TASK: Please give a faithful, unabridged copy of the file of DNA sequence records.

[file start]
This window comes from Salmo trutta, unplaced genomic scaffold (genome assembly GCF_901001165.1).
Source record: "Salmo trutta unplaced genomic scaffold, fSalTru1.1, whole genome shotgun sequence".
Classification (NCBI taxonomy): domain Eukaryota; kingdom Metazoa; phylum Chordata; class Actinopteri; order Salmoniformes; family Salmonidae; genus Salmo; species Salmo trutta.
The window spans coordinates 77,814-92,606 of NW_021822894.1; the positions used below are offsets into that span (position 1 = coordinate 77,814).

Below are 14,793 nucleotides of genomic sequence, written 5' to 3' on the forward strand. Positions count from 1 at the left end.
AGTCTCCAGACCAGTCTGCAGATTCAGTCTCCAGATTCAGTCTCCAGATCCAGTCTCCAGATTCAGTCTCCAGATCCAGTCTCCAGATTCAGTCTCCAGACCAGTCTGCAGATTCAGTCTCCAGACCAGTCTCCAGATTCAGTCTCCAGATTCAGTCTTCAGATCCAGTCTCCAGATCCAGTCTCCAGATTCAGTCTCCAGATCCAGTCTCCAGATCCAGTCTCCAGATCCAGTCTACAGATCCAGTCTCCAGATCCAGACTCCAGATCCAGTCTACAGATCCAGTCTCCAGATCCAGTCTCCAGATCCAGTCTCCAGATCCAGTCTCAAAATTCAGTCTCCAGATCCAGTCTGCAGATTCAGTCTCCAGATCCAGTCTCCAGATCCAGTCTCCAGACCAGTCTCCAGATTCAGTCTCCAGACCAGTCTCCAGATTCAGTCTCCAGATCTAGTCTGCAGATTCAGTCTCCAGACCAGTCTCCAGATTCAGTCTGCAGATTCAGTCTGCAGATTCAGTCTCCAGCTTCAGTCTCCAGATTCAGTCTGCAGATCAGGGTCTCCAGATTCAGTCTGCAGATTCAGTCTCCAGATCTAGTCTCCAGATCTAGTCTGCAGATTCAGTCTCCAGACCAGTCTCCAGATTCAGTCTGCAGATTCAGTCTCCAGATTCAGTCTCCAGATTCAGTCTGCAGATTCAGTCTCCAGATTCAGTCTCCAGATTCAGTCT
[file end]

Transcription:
This window comes from Salmo trutta, unplaced genomic scaffold (genome assembly GCF_901001165.1).
Source record: "Salmo trutta unplaced genomic scaffold, fSalTru1.1, whole genome shotgun sequence".
Classification (NCBI taxonomy): domain Eukaryota; kingdom Metazoa; phylum Chordata; class Actinopteri; order Salmoniformes; family Salmonidae; genus Salmo; species Salmo trutta.
The window spans coordinates 77,814-92,606 of NW_021822894.1; the positions used below are offsets into that span (position 1 = coordinate 77,814).

Below are 14,793 nucleotides of genomic sequence, written 5' to 3' on the forward strand. Positions count from 1 at the left end.
AGTCTCCAGACCAGTCTGCAGATTCAGTCTCCAGATTCAGTCTCCAGATCCAGTCTCCAGATTCAGTCTCCAGATCCAGTCTCCAGATTCAGTCTCCAGACCAGTCTGCAGATTCAGTCTCCAGACCAGTCTCCAGATTCAGTCTCCAGATTCAGTCTTCAGATCCAGTCTCCAGATCCAGTCTCCAGATTCAGTCTCCAGATCCAGTCTCCAGATCCAGTCTCCAGATCCAGTCTACAGATCCAGTCTCCAGATCCAGACTCCAGATCCAGTCTACAGATCCAGTCTCCAGATCCAGTCTCCAGATCCAGTCTCCAGATCCAGTCTCAAAATTCAGTCTCCAGATCCAGTCTGCAGATTCAGTCTCCAGATCCAGTCTCCAGATCCAGTCTCCAGACCAGTCTCCAGATTCAGTCTCCAGACCAGTCTCCAGATTCAGTCTCCAGATCTAGTCTGCAGATTCAGTCTCCAGACCAGTCTCCAGATTCAGTCTGCAGATTCAGTCTGCAGATTCAGTCTCCAGCTTCAGTCTCCAGATTCAGTCTGCAGATCAGGGTCTCCAGATTCAGTCTGCAGATTCAGTCTCCAGATCTAGTCTCCAGATCTAGTCTGCAGATTCAGTCTCCAGACCAGTCTCCAGATTCAGTCTGCAGATTCAGTCTCCAGATTCAGTCTCCAGATTCAGTCTGCAGATTCAGTCTCCAGATTCAGTCTCCAGATTCAGTCT